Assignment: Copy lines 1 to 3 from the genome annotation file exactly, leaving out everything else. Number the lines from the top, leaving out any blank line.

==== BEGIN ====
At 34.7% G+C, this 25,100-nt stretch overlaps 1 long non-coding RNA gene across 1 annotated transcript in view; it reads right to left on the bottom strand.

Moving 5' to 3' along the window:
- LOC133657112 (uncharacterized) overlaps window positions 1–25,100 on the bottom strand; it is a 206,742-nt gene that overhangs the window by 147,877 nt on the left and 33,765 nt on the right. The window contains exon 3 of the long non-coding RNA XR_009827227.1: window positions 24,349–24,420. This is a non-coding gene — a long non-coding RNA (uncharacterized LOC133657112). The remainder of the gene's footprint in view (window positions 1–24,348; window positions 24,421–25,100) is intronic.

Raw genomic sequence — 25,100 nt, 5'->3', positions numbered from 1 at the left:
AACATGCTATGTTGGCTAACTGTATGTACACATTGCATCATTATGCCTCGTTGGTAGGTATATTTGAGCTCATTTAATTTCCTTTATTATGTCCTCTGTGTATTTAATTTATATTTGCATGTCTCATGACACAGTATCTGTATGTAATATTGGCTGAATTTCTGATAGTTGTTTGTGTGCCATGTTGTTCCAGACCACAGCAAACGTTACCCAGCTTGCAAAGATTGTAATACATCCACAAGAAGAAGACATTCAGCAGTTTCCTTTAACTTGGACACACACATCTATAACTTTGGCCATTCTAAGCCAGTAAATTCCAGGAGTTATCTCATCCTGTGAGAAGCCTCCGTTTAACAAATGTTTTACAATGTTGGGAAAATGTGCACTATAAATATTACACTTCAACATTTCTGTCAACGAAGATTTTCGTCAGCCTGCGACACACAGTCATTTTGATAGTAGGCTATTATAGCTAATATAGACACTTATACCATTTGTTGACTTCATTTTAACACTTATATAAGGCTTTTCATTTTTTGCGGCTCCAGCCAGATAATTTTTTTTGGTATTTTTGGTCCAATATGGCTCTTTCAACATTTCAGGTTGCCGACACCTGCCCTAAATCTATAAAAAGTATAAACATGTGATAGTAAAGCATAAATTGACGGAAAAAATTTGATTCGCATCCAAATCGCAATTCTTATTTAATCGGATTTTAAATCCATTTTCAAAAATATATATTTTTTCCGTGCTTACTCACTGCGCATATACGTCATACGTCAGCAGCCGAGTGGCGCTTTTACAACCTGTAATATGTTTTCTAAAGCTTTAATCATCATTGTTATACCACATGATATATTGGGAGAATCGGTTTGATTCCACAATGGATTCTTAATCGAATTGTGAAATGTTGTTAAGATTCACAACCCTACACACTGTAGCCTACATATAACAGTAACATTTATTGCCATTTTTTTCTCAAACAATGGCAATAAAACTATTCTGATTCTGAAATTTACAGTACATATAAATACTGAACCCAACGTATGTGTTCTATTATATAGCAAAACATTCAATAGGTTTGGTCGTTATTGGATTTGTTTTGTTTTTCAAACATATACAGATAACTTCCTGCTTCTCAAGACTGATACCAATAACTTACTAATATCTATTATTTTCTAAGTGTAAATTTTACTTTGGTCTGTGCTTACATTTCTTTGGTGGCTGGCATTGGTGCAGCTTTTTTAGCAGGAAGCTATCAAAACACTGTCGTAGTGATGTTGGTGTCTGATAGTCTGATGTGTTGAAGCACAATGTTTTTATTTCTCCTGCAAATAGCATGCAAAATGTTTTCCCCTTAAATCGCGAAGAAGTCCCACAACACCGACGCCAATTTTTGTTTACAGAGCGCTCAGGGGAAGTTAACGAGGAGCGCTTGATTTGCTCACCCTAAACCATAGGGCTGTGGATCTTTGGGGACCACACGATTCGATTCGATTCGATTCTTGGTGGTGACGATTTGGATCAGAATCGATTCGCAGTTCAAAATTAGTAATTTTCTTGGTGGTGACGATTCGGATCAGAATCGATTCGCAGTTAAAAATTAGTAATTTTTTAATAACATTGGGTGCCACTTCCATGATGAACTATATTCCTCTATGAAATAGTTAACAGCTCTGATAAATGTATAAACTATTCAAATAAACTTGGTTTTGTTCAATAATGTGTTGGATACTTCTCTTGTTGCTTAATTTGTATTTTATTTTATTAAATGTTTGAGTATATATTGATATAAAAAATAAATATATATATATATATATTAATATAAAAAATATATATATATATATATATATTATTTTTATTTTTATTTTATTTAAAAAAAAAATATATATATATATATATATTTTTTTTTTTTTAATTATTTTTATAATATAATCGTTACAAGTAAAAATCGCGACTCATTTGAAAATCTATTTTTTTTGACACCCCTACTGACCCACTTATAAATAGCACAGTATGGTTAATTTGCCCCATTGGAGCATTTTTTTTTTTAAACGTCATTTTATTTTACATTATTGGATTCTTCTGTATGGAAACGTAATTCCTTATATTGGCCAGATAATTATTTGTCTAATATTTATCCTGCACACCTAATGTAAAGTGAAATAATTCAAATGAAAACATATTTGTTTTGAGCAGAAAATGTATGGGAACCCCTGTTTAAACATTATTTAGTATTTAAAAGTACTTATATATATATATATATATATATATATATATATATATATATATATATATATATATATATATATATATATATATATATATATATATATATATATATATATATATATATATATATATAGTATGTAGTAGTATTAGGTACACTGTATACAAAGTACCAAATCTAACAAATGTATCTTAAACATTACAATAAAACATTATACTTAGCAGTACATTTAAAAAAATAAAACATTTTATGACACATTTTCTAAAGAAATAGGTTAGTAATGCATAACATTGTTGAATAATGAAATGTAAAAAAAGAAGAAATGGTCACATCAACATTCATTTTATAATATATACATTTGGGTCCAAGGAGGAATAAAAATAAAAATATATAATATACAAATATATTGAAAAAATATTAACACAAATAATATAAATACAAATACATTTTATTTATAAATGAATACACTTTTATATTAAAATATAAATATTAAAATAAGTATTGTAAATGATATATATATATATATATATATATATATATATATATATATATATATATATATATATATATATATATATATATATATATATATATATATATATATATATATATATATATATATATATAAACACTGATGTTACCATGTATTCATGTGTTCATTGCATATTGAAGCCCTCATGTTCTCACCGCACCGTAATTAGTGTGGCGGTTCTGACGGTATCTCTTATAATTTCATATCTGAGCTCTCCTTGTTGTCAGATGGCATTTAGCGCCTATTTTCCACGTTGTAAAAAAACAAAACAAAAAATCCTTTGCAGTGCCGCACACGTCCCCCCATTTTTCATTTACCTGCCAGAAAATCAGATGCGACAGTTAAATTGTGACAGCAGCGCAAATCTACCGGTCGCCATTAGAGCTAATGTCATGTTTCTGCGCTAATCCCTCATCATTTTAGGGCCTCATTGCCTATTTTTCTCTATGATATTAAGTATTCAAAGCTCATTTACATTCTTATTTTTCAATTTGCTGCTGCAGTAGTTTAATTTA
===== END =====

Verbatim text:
At 34.7% G+C, this 25,100-nt stretch overlaps 1 long non-coding RNA gene across 1 annotated transcript in view; it reads right to left on the bottom strand.

Moving 5' to 3' along the window:
- LOC133657112 (uncharacterized) overlaps window positions 1–25,100 on the bottom strand; it is a 206,742-nt gene that overhangs the window by 147,877 nt on the left and 33,765 nt on the right. The window contains exon 3 of the long non-coding RNA XR_009827227.1: window positions 24,349–24,420. This is a non-coding gene — a long non-coding RNA (uncharacterized LOC133657112). The remainder of the gene's footprint in view (window positions 1–24,348; window positions 24,421–25,100) is intronic.